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Prison Tech Provided To Sam Bankman-Fried Is Inconvenient, but Fair: Prosecutors

Federal prosecutors have opposed the request of Sam Bankman-Fried’s lawyers, who asked the judge to provide their client with an internet-enabled laptop and access to a meeting room at the courthouse five days a week. In a Tuesday court filing, the prosecutors argued that Bankman-Fried’s access to technology goes above and beyond what other defendants received in similar circumstances, media reports said.

Sam Bankman-Fried’s regular trial begins on October 3, and his lawyers are currently preparing his defense. In the previous court filing, Bankman-Fried’s defense team told the judge that the laptop provided to his client had limited battery life, and the cellblock provided for the meeting with lawyers had no power outlet to charge the laptop battery.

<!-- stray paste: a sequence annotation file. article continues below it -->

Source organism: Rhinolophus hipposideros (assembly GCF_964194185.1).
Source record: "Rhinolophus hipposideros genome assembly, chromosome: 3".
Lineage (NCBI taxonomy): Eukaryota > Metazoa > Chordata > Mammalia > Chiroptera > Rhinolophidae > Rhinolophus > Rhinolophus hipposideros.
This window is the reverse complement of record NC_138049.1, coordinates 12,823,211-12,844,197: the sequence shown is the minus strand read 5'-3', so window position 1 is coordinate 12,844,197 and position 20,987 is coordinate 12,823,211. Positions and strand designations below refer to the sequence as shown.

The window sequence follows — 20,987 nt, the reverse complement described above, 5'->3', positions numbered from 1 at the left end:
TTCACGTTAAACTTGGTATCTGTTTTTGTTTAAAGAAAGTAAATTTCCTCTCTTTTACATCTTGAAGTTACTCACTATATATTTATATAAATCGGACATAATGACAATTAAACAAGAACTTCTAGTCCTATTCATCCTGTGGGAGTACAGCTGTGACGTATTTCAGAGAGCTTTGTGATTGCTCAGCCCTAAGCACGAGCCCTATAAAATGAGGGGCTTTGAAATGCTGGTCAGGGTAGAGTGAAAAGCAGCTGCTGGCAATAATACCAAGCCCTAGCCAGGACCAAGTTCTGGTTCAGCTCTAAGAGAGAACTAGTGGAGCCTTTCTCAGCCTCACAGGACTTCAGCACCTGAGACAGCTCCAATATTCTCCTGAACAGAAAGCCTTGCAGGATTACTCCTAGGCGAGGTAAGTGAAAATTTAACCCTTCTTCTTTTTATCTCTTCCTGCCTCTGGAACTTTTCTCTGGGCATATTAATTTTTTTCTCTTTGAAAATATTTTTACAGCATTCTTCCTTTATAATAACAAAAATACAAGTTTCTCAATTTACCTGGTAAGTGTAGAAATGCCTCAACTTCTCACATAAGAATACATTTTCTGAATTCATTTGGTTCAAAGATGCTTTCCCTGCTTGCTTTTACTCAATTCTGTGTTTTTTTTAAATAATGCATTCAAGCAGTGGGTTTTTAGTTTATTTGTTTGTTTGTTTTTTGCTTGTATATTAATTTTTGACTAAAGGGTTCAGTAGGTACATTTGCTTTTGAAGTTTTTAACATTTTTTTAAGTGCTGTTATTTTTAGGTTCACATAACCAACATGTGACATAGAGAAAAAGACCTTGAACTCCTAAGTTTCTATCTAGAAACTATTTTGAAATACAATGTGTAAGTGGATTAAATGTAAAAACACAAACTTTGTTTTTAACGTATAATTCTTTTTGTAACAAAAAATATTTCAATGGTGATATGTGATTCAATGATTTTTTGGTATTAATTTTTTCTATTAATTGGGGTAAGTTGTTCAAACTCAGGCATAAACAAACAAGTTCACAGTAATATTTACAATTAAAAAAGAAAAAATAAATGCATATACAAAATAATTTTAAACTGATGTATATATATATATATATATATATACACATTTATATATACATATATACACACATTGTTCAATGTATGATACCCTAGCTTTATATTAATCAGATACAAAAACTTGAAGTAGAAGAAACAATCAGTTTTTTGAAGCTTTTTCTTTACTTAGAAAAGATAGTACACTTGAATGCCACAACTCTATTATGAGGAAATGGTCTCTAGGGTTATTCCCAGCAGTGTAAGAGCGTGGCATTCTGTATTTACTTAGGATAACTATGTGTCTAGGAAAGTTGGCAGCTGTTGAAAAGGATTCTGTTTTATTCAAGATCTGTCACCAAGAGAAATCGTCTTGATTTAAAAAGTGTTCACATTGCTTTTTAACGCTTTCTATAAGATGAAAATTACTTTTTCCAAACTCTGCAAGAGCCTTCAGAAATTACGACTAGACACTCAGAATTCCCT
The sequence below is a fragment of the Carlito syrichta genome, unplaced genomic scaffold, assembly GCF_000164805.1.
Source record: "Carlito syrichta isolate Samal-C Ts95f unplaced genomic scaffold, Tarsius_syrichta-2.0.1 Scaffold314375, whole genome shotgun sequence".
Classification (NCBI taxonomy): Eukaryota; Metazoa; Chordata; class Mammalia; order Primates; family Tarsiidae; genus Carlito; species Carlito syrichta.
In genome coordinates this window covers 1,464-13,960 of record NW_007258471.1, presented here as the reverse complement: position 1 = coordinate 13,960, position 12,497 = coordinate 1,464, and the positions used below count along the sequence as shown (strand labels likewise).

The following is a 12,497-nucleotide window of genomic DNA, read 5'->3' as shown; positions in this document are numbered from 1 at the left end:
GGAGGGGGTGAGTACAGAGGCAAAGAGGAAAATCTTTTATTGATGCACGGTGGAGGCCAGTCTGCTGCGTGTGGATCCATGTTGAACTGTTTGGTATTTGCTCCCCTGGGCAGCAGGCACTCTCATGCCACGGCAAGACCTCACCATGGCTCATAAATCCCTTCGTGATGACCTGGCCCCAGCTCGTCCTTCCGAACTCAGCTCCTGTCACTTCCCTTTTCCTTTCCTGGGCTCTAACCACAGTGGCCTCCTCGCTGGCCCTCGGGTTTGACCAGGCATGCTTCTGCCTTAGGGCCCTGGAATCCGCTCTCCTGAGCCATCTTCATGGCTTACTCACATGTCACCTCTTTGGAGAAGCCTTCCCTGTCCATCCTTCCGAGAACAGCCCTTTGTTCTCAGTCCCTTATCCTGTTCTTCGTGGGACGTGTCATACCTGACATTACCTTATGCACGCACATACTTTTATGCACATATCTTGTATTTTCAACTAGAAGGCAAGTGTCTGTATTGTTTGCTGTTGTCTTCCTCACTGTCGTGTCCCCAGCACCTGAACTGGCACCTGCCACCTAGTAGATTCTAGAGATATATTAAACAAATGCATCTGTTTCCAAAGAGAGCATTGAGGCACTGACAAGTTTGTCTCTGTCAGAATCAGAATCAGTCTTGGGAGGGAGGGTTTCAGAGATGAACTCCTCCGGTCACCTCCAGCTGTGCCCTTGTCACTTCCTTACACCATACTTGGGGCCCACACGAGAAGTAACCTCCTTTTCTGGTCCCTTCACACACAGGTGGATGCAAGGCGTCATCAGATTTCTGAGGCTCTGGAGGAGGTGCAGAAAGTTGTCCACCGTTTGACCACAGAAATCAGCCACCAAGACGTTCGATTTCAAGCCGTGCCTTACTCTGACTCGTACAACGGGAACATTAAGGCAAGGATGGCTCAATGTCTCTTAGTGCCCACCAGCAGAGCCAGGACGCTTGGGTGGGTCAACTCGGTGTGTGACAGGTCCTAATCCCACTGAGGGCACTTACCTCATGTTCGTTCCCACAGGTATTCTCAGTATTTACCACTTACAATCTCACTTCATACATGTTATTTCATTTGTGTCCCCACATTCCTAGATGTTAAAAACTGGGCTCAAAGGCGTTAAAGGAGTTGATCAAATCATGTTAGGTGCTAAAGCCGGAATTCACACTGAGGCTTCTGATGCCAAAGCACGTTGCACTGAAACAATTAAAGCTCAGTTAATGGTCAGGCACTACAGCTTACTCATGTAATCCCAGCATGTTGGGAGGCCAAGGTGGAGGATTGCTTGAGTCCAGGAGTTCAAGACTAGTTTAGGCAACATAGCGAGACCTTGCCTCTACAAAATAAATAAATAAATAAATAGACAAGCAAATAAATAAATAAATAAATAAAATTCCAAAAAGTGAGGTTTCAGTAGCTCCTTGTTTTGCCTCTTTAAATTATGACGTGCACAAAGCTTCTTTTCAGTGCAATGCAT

They also revealed that the internet signal during the meeting was weak. Bankman-Fried can meet his lawyers in the courthouse twice a week to prepare his defense. During this period, he can use an internet-enabled laptop with Microsoft Office, Excel, PowerPoint, and Adobe Acrobat. At the Metropolitan Detention Center in Brooklyn, where he has been kept after his bail was revoked earlier this month, Bankman-Fried has access to a laptop that is not connected to the internet.

In the letter to Judge Lewis Kaplan, prosecutors argued that the technological restrictions imposed on Bankman-Fried were necessary given his involvement in “witness tampering” during his bail.

“The defendant’s unlimited access to these resources was curtailed solely as a consequence of his own criminal activities while on bail,” prosecutors said in the letter.

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